Cravings. They happen quite often in college – usually after 2am or on any given day when the items in my fridge are on the verge of spoiling. This week I found myself craving a simple, tasty dish that I grew up on: pasta puttanesca. Whenever my parents have limited time to cook dinner they usually resort to pasta puttanesca. Most of the ingredients are staples in an Italian-American pantry: canned tomatoes, olives, capers and anchovies. I know, anchovies? capers? Sounds kinda gross. However, the anchovies melt into the pureed tomatoes and the salty capers enhance the sauce’s Mediterranean flavors. What makes pasta puttanesca so intriguing is its scandalous history. Puttanesca is an adjective for puttana, which means whore in Italian. As explained in the introduction to Rachael Ray’s pasta puttanesca recipe, “this sauce is named for ladies of the night. They would place pots of it in their windows to tempt men into the bordellos.”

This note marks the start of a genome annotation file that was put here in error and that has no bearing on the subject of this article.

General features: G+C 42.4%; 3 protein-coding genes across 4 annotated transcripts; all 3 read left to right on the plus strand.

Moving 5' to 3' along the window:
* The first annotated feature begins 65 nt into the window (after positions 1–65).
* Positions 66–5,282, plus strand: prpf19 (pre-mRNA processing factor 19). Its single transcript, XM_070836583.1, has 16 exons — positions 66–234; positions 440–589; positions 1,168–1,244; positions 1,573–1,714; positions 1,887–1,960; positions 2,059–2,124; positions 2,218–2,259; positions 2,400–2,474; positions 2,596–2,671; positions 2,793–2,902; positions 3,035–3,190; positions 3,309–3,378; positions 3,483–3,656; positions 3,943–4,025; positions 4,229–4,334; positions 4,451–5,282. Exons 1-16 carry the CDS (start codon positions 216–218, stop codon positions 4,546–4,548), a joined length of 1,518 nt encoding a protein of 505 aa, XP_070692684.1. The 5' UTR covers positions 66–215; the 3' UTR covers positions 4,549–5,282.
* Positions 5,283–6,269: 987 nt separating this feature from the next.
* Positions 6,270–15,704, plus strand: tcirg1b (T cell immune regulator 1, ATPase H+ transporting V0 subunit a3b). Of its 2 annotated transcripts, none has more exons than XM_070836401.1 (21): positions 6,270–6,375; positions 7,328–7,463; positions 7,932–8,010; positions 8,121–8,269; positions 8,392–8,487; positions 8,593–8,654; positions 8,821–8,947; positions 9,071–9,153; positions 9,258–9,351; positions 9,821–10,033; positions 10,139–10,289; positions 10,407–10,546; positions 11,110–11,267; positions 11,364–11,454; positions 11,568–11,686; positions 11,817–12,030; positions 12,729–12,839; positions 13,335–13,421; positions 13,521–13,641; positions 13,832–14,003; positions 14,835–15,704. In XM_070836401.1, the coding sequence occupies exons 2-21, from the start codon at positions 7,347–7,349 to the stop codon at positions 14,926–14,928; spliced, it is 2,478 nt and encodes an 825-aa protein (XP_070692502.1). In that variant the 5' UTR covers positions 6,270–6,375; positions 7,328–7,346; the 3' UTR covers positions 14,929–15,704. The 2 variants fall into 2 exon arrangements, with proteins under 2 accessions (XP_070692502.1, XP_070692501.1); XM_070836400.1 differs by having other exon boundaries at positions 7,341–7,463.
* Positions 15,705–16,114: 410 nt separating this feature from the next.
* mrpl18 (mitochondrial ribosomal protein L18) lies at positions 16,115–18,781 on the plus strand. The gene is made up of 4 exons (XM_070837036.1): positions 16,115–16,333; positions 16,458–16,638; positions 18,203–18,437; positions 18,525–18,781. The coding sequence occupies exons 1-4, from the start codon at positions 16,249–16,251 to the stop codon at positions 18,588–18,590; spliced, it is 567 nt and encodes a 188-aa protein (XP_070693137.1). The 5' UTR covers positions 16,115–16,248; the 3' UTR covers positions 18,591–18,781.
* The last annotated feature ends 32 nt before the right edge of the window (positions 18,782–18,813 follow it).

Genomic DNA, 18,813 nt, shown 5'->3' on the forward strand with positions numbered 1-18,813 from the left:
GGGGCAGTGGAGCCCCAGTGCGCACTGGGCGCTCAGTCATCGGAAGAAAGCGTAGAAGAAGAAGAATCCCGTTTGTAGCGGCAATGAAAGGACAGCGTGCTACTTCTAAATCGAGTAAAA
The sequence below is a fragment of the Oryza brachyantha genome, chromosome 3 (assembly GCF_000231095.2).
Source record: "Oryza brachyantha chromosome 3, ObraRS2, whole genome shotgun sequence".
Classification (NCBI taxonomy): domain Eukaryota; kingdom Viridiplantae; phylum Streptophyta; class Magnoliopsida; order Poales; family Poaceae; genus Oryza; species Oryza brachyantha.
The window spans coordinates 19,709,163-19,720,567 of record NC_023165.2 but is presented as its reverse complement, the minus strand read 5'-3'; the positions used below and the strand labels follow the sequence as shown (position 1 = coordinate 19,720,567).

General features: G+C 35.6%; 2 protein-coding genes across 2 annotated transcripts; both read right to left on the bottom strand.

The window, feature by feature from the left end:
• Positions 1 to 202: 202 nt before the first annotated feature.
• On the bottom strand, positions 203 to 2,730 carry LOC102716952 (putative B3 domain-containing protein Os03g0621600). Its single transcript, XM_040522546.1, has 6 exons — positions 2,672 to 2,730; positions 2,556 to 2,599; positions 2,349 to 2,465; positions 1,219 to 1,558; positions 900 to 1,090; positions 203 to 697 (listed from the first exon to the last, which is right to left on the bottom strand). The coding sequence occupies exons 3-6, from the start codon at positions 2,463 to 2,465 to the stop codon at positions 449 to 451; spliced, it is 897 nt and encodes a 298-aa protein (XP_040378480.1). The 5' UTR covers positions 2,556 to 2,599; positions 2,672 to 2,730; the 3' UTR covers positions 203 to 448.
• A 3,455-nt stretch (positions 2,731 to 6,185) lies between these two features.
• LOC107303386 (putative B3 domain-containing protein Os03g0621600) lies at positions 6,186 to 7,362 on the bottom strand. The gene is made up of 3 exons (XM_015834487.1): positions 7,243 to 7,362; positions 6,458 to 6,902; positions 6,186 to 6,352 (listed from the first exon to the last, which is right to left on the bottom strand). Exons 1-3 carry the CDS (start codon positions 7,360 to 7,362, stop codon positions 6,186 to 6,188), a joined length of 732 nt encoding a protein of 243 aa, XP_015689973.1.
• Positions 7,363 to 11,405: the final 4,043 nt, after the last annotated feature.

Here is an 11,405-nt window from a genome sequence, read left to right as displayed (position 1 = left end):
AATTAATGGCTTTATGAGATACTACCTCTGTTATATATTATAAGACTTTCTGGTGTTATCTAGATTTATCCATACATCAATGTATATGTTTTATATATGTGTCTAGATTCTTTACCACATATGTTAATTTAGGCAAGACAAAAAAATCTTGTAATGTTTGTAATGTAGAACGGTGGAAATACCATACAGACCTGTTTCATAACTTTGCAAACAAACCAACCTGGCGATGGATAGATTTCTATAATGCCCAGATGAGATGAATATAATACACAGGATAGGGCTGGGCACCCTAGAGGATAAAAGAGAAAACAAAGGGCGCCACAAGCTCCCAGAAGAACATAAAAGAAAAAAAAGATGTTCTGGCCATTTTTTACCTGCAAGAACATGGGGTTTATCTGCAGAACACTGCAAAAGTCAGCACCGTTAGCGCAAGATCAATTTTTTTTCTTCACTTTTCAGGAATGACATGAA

There is no denying that Mother Winter has been in a cruel mood recently. As I teeter on icy sidewalks and combat a cough, I find myself daydreaming of either a beach or a steaming bowl of [insert all kinds of comfort food here]. My comfort food would be the dishes that I grew up on: Sunday gravy (different meats cooked down in tomato sauce served with pasta), escarole and beans, pasta fazool (or its proper name: pasta e fagioli) and my favorite, my dad's chili. There seems to be a few trends with my comfort food: one-pot meals, pasta and beans...Anyway, I have been craving chili since the first days of frost in November. On Super Bowl Sunday my family sent me a picture of my dad's chili simmering on the stove, and I nearly flipped over the styrofoam container of Sunset nachos. That's an exaggeration – I enjoyed those nachos. I realized the only way to have the foods I love is to actually learn to make them myself. And so, I called my dad, scribbled down the recipe and dedicated a snowy afternoon to comfort food cooking.At first I was intimidated by making this dish – what if I mess it up? what if I poison myself by not browning the beef enough (c'mon I know I am not the only one who thinks this when they cook meat)? However, it was pretty easy – just a lot of dumping ingredients into a pot and stirring. A lot of stirring.